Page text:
Imprimir Republish


Life’s equations

The same structure of codes unites DNA sequences and digital communicating

ELIZABETH PAPADOPOULOS / GETTYIMAGES / PASIEKA / SCIENCE PHOTO LIBRARY / SPL DC / LATINSTOCKExplaining nature’s phenomena with mathematical equations is a routine task and one included in studies of physics, chemistry and mathematics itself. Biology has a lesser tradition in this sense. This relationship is being pursued by several study groups in Europe and the United States that are seeking a link between the genomes of living things and mathematical structures to try and understand better the formation of life on the planet. However, such a link was first made by a group of researchers from the University of Campinas (Unicamp) and the University of São Paulo (USP), who found a mathematical relationship between a numerical code and the sequence of DNA, deoxyribonucleic acid that carries the genes within cells. Other researchers had already suggested such a relationship, but had been unable to prove it. The Brazilians found that the nitrogenous bases, thymine (T), guanine (G), cytosine (C) and adenine (A) are organized according to a numerical logic. “The distribution of these bases has a mathematical code that prevailed throughout the evolution of living beings,” says Professor Márcio de Castro Silva Filho, from USP’s Luiz de Queiroz College of Agriculture. “We discovered that when a protein loses its biological function due to a mutation, for example, it ceases to be represented by a mathematical structure,” says Silva Filho, one of the coordinators of the group.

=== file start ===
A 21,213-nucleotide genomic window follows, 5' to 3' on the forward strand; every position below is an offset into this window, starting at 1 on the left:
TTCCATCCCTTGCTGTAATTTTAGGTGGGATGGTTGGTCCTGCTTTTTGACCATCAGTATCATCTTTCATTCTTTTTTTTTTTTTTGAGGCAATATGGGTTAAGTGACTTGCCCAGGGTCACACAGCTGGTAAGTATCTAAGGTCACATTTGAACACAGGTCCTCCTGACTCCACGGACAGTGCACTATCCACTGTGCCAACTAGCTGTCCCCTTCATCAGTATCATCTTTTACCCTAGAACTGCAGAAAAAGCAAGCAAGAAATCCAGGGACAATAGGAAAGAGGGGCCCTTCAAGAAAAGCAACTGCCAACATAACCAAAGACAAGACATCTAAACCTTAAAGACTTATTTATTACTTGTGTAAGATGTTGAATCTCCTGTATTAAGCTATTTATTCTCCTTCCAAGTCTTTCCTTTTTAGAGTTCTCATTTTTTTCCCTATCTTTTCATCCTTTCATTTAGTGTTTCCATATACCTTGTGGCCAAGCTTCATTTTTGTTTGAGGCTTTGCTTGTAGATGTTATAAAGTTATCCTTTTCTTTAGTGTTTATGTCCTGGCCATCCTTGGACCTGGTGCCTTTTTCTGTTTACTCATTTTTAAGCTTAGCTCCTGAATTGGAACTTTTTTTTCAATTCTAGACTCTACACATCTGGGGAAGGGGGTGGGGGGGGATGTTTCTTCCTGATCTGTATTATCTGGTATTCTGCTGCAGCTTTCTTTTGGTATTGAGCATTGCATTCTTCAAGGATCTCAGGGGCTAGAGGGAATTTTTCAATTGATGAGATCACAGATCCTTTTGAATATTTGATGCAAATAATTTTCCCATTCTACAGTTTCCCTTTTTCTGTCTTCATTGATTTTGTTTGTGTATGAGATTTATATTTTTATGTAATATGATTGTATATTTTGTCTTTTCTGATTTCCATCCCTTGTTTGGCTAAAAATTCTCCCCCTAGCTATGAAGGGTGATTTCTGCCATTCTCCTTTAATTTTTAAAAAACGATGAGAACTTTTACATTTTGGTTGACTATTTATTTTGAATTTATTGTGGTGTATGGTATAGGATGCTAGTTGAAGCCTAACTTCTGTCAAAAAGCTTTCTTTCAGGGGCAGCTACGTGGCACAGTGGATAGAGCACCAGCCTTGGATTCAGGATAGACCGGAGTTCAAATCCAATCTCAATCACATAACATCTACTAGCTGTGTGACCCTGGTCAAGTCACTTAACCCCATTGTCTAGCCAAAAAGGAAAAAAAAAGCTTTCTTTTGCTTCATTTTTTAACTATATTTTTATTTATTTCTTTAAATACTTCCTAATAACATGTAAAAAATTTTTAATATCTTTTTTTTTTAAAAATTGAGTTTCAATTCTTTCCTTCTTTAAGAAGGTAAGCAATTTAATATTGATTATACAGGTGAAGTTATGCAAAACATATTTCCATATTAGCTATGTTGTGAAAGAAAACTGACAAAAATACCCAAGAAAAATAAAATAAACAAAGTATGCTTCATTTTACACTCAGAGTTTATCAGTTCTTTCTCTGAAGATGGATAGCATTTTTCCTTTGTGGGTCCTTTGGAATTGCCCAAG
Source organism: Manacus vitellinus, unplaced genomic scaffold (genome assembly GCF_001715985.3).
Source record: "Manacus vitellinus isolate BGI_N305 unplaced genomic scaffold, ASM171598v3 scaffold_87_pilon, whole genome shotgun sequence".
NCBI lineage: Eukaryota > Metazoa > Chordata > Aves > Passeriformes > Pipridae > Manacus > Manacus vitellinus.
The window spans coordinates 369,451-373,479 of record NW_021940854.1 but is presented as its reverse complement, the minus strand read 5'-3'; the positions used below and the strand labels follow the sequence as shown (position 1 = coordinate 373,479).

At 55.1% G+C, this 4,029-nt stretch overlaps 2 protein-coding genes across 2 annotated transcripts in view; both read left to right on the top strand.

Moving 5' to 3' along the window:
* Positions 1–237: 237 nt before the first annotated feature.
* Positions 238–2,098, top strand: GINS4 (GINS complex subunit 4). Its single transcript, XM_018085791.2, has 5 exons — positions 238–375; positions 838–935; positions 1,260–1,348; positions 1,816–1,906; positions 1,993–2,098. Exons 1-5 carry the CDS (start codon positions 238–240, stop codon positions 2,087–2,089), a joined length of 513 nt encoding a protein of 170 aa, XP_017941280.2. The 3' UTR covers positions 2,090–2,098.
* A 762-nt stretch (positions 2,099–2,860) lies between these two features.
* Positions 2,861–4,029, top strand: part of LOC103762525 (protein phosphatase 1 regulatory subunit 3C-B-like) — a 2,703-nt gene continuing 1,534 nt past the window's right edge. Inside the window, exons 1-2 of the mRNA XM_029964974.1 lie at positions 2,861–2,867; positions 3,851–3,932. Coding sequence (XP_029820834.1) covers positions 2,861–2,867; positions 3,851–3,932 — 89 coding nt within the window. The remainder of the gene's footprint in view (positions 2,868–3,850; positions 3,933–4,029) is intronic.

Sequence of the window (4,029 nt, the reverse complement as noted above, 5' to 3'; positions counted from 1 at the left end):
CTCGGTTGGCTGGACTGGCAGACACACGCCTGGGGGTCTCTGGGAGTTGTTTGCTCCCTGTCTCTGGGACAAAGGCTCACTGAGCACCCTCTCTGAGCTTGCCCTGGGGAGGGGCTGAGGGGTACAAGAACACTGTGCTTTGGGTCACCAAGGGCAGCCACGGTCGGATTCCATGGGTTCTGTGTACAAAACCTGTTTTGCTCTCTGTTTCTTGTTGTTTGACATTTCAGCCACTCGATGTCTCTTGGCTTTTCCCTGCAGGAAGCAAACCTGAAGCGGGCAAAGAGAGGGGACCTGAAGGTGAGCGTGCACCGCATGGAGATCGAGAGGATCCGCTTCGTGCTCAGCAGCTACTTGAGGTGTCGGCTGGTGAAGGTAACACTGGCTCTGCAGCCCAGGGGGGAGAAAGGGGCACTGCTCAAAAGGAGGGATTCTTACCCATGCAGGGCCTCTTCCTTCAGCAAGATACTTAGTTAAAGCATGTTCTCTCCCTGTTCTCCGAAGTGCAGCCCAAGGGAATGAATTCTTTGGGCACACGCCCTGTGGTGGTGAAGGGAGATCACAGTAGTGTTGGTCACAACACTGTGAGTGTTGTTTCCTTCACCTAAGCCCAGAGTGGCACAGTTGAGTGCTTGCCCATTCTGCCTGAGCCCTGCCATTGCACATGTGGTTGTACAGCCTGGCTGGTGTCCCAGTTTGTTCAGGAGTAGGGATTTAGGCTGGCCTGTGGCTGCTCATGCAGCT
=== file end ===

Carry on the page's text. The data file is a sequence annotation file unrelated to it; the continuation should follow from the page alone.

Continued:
The researchers have not developed a new code to explain the DNA sequence. They found that a relationship exists between certain DNA sequences and the error-correcting code (ECC), which are mathematical equations used in the whole of the digital process in communication and telecommunication systems, computer memories and the flash memories of pen-drives to correct noise or defects that arise in transmissions. The code, also known by the letters BCH, which are the initials of its discoverers, the Indians, Raj Chandra Bose and Dwijendra Kumar Ray-Chaudhuri and Frenchman, Alexis Hocquenghem, not only identifies the error but also corrects it. The assignment of the association of error-correcting codes and DNA sequences is nothing new. It has been the subject of research since the 1980’s and one of its leading scholars is Professor Hubert Yockey, who worked at the University of California in Berkeley, and published two books: “Information Theory and Molecular Biology” in 1992 and “Information Theory, Evolution and the Origin of Life”, in 2005, both published by Cambridge University Press. Another researcher in the area is Gérard Battail, a retired professor from the National Superior School of Telecommunications, in France, who has written articles proposing the relationship between error-correcting codes and the genome. They have shown the process and raised hypotheses, but have not presented the mathematical relationships with DNA. The Brazilians were able to establish this relationship in the messenger ribonucleic acid (mRNA) sequences that generate proteins.” In finding out the mathematical structure of the protein it is possible to alter the order of the bases and also to correct the mutations or errors that may happen to return to the normal condition of a protein,” says the professor.